What not to plant next to cucumbers?

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What Not to Plant Next to Cucumbers?

Key Takeaways

  • Avoid planting potatoes near cucumbers to prevent the spread of pests and diseases that can harm both crops.
  • Keep sage and mint away from cucumbers as their chemicals can inhibit the growth of neighboring plants.
  • Avoid growing melons near cucumbers to prevent cross-pollination that can result in undesirable flavors and textures in both crops.

If you are planning to grow cucumbers in your garden, it is essential to consider companion planting. Companion plants are plants that provide benefits to each other when grown in close proximity. They can help deter pests, improve soil conditions, and enhance the overall health and productivity of your cucumber plants.

However, not all plants make good companions for cucumbers. Some plants may compete for resources or attract pests that can harm your cucumber crop. In this article, we will explore the plants that you should avoid planting next to cucumbers to ensure a successful harvest.

Avoid Planting Potatoes

Potatoes are not recommended to be planted near cucumbers. Both cucumbers and potatoes are susceptible to similar pests and diseases, including cucumber beetles and blight. By planting them together, you increase the risk of these pests and diseases spreading and affecting both crops. It is best to keep cucumbers and potatoes separated to minimize the chances of infestations and diseases.

Keep Sage and Mint Away

Sage and mint are aromatic herbs that can release chemicals into the soil. These chemicals can inhibit the growth of neighboring plants, including cucumbers. Therefore, it is advisable to avoid planting cucumbers near sage or mint to prevent any negative effects on their growth and development.

Avoid Growing Melons Nearby

While cucumbers and melons belong to the same plant family, they should not be grown together. Cucumbers and melons can cross-pollinate, resulting in undesirable flavors and textures in both crops. To maintain the distinct flavors and qualities of each, it is best to keep cucumbers and melons separate.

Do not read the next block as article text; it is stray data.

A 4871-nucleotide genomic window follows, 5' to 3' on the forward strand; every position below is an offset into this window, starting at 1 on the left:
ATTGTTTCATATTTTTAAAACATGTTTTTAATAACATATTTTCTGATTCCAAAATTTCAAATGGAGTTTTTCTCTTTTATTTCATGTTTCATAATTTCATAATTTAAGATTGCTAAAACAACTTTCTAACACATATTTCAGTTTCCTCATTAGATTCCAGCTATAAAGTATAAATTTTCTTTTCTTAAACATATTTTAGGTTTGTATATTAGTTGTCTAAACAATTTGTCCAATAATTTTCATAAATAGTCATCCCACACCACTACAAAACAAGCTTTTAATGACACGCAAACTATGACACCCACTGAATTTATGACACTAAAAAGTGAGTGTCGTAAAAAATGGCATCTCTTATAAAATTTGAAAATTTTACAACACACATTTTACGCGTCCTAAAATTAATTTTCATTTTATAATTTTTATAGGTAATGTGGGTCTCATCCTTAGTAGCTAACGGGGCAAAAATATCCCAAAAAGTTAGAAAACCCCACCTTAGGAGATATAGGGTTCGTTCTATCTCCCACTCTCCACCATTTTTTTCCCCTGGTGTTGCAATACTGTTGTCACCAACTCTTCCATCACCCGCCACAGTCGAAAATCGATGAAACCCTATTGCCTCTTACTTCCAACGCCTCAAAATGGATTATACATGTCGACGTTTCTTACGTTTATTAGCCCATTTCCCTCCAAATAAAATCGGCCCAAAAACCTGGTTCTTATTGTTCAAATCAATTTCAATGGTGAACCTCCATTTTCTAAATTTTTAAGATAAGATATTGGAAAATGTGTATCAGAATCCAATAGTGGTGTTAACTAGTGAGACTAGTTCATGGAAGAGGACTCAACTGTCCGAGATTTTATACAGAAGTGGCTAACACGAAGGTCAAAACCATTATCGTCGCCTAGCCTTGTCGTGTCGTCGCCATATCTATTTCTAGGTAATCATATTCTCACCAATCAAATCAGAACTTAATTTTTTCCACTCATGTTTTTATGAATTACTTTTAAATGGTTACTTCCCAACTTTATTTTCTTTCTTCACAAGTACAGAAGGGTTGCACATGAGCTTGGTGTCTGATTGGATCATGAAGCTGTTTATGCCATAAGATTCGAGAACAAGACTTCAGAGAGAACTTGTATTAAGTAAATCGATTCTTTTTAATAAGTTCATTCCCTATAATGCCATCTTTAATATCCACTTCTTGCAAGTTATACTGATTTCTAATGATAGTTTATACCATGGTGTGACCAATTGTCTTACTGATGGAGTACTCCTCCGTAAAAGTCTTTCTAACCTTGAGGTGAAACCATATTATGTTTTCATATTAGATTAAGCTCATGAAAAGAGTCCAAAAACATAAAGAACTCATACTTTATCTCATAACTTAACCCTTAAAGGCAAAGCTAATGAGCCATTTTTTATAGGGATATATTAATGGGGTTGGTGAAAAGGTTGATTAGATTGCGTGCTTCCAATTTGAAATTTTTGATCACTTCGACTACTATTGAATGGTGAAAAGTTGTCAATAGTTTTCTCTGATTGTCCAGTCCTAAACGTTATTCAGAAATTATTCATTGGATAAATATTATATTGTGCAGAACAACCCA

Steer Clear of Monarda

Monarda, also known as bee balm, is another plant that should not be planted near cucumbers. Monarda is a member of the mint family and can release chemicals that inhibit the growth of cucumbers. To ensure optimal growth and health of your cucumber plants, it is recommended to avoid planting them near monarda.


When planning your cucumber garden, it is crucial to consider the companionship of other plants. By avoiding planting potatoes, sage, mint, melons, and monarda near your cucumbers, you can prevent potential issues such as pest infestations, diseases, and cross-pollination. Instead, focus on planting cucumbers alongside legumes, corn, root vegetables, select flowers, and herbs such as dill and oregano. These companion plants can provide benefits such as pest deterrence and efficient use of resources, ensuring a bountiful cucumber harvest.

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Q: What are the benefits of companion planting for cucumbers?

Companion planting for cucumbers offers several benefits. It can enhance cucumber growth, deter pests, and provide nutrient support. By planting suitable companions, you can create a healthier and more productive cucumber garden.

Q: What are the common pests and diseases that affect cucumbers?

Cucumbers are commonly affected by pests such as aphids, cucumber beetles, and spider mites. They are also prone to diseases like powdery mildew and bacterial wilt.

Q: Which plants should be avoided as neighbors for cucumbers?

Plants that attract common cucumber pests, such as marigolds, are best avoided as neighbors for cucumbers. Additionally, plants susceptible to similar diseases as cucumbers, like pumpkins and melons, should also be planted separately. Furthermore, it is advisable to avoid planting high nutrient requirement plants like tomatoes near cucumbers.

Q: What are some suitable companions for cucumbers?

Some suitable companions for cucumbers include radishes, beans, and corn. Radishes deter pests, while beans provide nitrogen to the soil, benefiting cucumber growth. Corn provides a trellis for cucumbers to climb and offers some shading.

Q: Why is it important to consider factors like soil, pests, diseases, and nutrients when planning cucumber planting?

Considering factors like soil, pests, diseases, and nutrients is crucial for successful cucumber planting. It ensures optimal growth, prevents pest and disease infestations, and maintains a healthy nutrient balance in the soil, resulting in a bountiful cucumber harvest.